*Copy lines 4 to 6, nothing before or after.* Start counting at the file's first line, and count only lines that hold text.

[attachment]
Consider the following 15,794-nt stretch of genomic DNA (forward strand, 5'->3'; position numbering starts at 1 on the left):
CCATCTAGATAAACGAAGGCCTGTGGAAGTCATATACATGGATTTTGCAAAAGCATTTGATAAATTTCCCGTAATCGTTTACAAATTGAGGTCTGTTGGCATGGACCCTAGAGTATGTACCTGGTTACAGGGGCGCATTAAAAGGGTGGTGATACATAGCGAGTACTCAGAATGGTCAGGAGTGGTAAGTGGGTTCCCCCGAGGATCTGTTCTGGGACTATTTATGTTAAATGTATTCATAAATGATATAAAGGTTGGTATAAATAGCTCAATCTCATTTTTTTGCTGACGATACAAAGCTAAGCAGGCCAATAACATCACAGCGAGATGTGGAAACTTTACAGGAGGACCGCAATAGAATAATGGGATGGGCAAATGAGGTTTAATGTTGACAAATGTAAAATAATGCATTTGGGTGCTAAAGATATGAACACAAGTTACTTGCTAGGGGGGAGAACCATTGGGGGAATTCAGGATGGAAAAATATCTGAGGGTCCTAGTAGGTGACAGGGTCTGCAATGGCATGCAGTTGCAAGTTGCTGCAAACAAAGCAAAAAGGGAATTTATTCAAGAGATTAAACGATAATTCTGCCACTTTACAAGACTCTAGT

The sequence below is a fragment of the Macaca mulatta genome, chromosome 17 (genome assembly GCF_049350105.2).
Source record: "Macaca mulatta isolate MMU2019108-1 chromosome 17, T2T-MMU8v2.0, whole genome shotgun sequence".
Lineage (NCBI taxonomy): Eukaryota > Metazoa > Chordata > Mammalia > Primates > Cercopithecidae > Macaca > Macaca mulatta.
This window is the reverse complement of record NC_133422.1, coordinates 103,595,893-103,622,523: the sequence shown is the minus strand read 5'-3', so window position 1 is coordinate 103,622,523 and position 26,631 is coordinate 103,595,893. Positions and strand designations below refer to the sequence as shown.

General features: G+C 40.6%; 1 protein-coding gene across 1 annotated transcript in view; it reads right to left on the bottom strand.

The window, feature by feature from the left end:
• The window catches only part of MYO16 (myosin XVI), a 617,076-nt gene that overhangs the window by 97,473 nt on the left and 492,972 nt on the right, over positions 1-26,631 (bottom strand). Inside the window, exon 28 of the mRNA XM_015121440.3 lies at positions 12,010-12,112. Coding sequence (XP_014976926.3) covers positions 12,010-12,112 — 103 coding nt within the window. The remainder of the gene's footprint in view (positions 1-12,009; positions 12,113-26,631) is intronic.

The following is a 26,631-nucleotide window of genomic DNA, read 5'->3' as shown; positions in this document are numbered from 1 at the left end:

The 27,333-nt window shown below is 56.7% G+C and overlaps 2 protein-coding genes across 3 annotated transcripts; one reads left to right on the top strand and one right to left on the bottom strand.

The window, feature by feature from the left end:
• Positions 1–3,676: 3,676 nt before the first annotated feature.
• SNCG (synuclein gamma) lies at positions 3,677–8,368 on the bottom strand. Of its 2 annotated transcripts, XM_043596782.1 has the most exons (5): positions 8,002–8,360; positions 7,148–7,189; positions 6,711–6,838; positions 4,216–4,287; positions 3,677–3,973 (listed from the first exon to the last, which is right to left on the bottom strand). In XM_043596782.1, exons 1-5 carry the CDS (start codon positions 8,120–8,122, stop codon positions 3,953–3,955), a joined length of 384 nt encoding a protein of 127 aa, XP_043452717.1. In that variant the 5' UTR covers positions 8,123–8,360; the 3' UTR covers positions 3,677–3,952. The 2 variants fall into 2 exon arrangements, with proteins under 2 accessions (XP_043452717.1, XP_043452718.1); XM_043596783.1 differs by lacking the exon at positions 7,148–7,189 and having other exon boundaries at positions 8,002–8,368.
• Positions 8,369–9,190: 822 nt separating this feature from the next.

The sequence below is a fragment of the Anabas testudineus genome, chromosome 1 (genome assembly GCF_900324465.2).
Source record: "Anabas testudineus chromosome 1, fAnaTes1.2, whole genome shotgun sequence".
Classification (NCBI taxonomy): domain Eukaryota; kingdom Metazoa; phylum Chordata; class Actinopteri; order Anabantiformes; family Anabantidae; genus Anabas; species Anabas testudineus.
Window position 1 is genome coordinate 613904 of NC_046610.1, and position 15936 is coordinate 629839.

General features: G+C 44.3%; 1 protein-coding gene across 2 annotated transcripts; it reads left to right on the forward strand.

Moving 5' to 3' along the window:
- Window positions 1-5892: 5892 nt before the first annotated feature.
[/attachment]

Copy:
Source record: "Macaca mulatta isolate MMU2019108-1 chromosome 17, T2T-MMU8v2.0, whole genome shotgun sequence".
Lineage (NCBI taxonomy): Eukaryota > Metazoa > Chordata > Mammalia > Primates > Cercopithecidae > Macaca > Macaca mulatta.
This window is the reverse complement of record NC_133422.1, coordinates 103,595,893-103,622,523: the sequence shown is the minus strand read 5'-3', so window position 1 is coordinate 103,622,523 and position 26,631 is coordinate 103,595,893. Positions and strand designations below refer to the sequence as shown.